This exhibit incorporates original artwork, prints of finished art, and digital displays. It features a new installment of MoCCA’s New York Artist Showcase, focusing on original artwork from the NYC members of the webcomics collective ACT-I-VATE. Also featured in the exhibit will be the immensely popular Penny Arcade, PhD, Sluggy Freelance, User Friendly, Diesel Sweeties, Mom’s Cancer, Finder, Supernatural Law, Questionable Content, Something Positive, Scary Go Round, Achewood, Narbonic, Goats, Checkerboard Nightmare, and many others.

The opening reception will be held Thursday, Sept. 13 at 7pm. Admission to the reception is $10. The exhibit will be on display until January 14, 2008.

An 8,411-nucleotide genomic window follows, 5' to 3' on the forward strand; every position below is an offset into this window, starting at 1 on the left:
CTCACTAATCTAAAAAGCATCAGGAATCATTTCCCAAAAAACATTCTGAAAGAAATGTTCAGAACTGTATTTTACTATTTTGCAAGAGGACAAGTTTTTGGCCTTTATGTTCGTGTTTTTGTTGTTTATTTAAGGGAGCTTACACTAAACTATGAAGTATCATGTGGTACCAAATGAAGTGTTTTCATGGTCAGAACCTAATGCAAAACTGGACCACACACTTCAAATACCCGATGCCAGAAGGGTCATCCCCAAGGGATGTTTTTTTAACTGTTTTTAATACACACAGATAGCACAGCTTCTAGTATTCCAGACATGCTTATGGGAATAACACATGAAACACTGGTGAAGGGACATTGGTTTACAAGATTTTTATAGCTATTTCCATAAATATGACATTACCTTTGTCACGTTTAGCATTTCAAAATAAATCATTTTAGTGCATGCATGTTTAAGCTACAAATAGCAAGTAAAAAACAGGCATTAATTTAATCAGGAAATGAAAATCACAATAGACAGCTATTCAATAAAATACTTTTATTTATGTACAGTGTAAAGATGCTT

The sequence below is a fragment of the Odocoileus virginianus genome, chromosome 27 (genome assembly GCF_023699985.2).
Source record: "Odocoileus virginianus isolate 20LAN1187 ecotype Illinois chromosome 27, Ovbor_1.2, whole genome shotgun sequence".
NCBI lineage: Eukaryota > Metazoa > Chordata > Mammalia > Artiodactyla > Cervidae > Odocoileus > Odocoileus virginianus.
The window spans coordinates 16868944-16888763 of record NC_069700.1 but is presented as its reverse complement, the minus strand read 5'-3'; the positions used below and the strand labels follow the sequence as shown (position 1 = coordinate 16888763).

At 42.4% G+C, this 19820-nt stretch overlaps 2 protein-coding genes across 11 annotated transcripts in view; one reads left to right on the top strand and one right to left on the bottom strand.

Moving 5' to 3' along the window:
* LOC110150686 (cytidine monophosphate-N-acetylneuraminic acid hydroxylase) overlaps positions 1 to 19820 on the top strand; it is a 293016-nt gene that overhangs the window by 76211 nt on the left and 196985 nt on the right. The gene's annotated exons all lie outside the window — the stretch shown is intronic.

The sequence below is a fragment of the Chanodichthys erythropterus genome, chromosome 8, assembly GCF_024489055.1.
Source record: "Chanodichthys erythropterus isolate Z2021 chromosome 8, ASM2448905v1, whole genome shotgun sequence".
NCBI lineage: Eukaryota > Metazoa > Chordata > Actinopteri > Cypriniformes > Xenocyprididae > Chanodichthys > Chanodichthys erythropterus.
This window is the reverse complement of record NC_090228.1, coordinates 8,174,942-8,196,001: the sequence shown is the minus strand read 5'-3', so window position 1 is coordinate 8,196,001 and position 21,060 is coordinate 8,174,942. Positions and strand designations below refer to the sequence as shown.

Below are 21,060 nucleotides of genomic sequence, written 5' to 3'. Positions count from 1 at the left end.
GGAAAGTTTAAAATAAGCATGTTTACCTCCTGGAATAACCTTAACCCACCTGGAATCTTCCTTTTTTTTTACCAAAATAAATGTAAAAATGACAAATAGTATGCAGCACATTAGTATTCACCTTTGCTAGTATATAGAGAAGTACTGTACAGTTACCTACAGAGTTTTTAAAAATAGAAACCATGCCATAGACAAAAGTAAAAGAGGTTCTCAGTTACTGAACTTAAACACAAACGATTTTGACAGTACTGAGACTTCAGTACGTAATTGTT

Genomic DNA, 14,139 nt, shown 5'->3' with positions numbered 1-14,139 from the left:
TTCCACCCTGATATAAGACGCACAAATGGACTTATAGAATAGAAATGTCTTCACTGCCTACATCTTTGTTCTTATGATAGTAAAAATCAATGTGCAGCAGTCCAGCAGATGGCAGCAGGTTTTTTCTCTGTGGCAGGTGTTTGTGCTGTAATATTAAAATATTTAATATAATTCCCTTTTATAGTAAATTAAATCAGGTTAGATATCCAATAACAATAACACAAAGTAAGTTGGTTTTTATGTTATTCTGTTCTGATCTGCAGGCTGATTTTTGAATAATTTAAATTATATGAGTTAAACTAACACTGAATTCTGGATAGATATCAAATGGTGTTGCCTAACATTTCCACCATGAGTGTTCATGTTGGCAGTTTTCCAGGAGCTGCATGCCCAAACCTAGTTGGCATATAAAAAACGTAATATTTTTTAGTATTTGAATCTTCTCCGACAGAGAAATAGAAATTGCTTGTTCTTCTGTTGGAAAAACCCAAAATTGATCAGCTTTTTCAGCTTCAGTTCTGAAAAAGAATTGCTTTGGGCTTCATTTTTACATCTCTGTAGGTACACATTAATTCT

tonight: “floodwall,” followed by ACT-I-VATE party

The Lower Manhattan Cultural Council is hosting a really cool exhibit by New Orleans artist Jana Napoli:

“Moved to action by the tragedy of Hurricane Katrina, Napoli collected hundreds of drawers from the flooded and abandoned neighborhoods in the days and months that followed.

“In this site-specific installation, the drawers sit upright along a 230-foot-long platform, which spans the length of Liberty Street Bridge — standing like empty luggage without their passengers and flowing like a levee, broken in places. Beneath the drawers, placed in intervals along the platform, moving-message LED signs silently repeat the words of the people who have parted with these drawers. Their words reminisce and mourn:

“‘I thought New Orleans would be a good place to go for rain and history, and it was.’ . . . ‘Having to throw your furniture out in front of your house — your life is sort of taken from you and sort of dumped out in your front yard.’ . . . ‘New Orleans was here before America was here and we are a part of America.'”